By Josie Kafka 4/17/2011 06:33:00 AM Categories: Fringe, Fringe review, LSD, Lysergic Acid Diethylamide, Season 3
“I’m not afwaid of you.”
Last season’s “Brown Betty” was about experimenting with form to achieve maximum emotional wallop. I adored that episode, both because I love all things noir and because Walter’s emotional situation was so complex and weighty that the unusual presentation seemed both necessary and inevitable—not a writerly choice so much as a real expression of Walter’s innermost emotional narrative. Like “Brown Betty,” “LSD” plays with presentation to explain an arc more affective than active.
How much you enjoyed this episode probably depends on how much you enjoyed the presentation. While the Inception-influenced early portion of Walter and Peter’s dream-walk through Olivia’s brain didn’t do much for me (beyond reminding me of Inception), the second part was delightful. Not because it was the most beautiful animation ever, but because the cartoon image seemed to influence the story: Peter’s leap off the building to the zeppelin’s rope ladder, for instance, makes sense according to cartoon physics. The drive through the Jacksonville military base was like an old Flinstones in which the same background was used to save money. And Bell got over an implicit fear of motorcycles in the safest way possible: a cartoony trip in someone else’s consciousness.
They didn’t overdo the hallucinogenic humor, though. Peter’s in-lab fixation on Broyles’s bald pate was punchy, and Broyles’s own morbid bubble-blowing was a great character moment. But within the dream-world, the only LSD influence I could detect was the emphasis on grids in the layout of both the city and the base.
The content of the dream-world does raise some questions, though. Why did it take place Over There, if that’s a correct surmise from the presence of the Twin Towers? Why was Nina Sharp working against Peter, Bell, and Walter? Was she evil, or was she a guardian created by Olivia’s subconscious to protect Olivia from harm? If she’s evil, that raises a slew of questions that are either incredibly important or utterly irrelevant. (“I wear the cheese. It does not wear me.”) Ditto, if she’s a guardian. And the most important one: how can Olivia’s consciousness know the man who will kill her, if she doesn’t know who he is?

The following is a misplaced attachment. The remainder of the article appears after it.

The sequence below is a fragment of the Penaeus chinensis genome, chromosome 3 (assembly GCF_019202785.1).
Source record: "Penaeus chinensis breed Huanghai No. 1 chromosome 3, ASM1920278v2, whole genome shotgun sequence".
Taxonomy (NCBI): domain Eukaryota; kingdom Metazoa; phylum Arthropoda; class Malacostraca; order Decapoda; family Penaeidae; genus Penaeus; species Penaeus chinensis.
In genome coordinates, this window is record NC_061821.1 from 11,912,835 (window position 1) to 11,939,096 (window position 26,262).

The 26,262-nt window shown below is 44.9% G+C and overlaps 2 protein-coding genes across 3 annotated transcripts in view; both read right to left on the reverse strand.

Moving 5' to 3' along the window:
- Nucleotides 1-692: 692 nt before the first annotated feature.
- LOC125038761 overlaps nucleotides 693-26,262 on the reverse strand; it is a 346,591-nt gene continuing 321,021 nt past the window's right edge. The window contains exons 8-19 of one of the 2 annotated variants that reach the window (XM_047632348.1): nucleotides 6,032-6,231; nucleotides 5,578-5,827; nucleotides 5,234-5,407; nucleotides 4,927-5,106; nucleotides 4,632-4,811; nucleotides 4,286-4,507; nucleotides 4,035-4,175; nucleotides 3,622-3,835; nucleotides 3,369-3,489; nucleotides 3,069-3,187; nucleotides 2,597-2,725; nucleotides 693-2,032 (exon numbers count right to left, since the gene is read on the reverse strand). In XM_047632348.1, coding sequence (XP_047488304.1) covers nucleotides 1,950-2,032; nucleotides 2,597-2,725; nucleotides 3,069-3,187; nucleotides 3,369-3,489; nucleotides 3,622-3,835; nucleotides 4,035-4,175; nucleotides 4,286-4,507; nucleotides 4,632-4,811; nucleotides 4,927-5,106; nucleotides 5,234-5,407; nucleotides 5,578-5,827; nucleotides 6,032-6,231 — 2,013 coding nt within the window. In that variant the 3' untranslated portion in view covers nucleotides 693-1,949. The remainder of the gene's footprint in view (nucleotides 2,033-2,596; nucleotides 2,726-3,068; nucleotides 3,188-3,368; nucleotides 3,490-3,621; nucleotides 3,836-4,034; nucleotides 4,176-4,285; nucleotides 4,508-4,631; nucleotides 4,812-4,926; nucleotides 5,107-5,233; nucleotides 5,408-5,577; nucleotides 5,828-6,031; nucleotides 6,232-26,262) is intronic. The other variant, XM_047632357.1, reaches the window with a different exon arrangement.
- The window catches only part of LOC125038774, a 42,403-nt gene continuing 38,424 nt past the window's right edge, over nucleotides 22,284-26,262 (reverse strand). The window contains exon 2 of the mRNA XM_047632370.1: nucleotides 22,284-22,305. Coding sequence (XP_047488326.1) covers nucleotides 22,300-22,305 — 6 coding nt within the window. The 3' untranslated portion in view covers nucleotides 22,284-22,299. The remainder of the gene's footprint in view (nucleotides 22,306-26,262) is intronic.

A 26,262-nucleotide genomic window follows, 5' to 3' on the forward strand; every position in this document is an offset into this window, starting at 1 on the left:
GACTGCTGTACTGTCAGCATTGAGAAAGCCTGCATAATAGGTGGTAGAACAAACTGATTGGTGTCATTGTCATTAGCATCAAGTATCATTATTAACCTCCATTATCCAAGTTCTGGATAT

We won’t know if those questions matter, or if they are even the right ones, until next week or beyond. But we do now know that Olivia has moved past her childhood trauma and is no longer afraid of her stepfather, Brandon-zombies, or anything else. As the chewy emotional center of this digressive episode, the revelation and resolution of Olivia’s Massive Singular Issue wasn’t up to the level of Walter’s complicated emotional maelstrom in “Brown Betty.” Is Olivia really a scared little girl inside? Think about all she has done, all she has accomplished, and all she has fought for, both personally and professionally. Perhaps the recent re-membering of the Cortexiphan trials consolidated her fears into one six-year-old bundle…but really? The emotional resolution felt too easy, in other words. Although that little girl was insanely adorable.
Walter’s short step towards okayness was important, though. At episode’s end, he was stuck in a grief-fueled depression over the loss of his friend. But I suspect he will come to realize that Bell was right: Walter has changed since his misspent youth. He is capable of making the just choice. Bell did not claim the same capability for himself, although he did the right thing by choosing to disappear. Peter, too, got some resolution. He’d been keeping his anger and sadness over Olivia’s (most recent) disappearance under wraps, but his intense hug with Walter in the lab, and his happy-puppy look when Olivia returned to his body spoke volumes about the weight of his tension and the relief he felt.
I stopped worrying too much about what’s coming next on Fringe. Inevitably, I’m wrong and happy that I’m wrong. But I do hope that Olivia gets to do something awesome, soon. Recently, she’s been strapped down (okay, that was Fauxlivia), moved around, mentally raped, and portrayed as an emotionally unstable child. I’m ready for her to be powerful, forceful, and awesome again. It has been too long.
• Bell: “The little old lady from Ipanina.”
Walter: “It’s the ‘Girl from Ipanema.” Or, “The Little Old Lady from Pasadena.”
• Walter: “Astro, are we ready?
Astrid: “Just about, Wally.”
• Walter: “Belly, how are you a cartoon?”
Bell: “I’d ask yourself the same question.”
Walter’s Thought Bubble: “How wonderful!”
• Bell: “The direction you choose to take will be just.”
• Did anyone else get a thrill out of Bell bothering to pour himself—and drink—a scotch when he’s nothing but a consciousness inhabiting another person’s body undergoing and LSD-induced group hallucination in cartoon form?
• The Brandon-zombies were very Walking Dead.
• That was a lot of Walter/Peter hugging, back in the lab.
• When our heroes were on the roof, looking out over toonland, were those ambered buildings on the right, in the distance, or green rolling hills?
Three out of four red doors.
(You know what else has a red door? Okay, it's a yellow door. And that door might not make it into the show. But you won't know for certain unless you check out my upcoming reviews of Game of Thrones, which premieres on Sunday, April 17th.)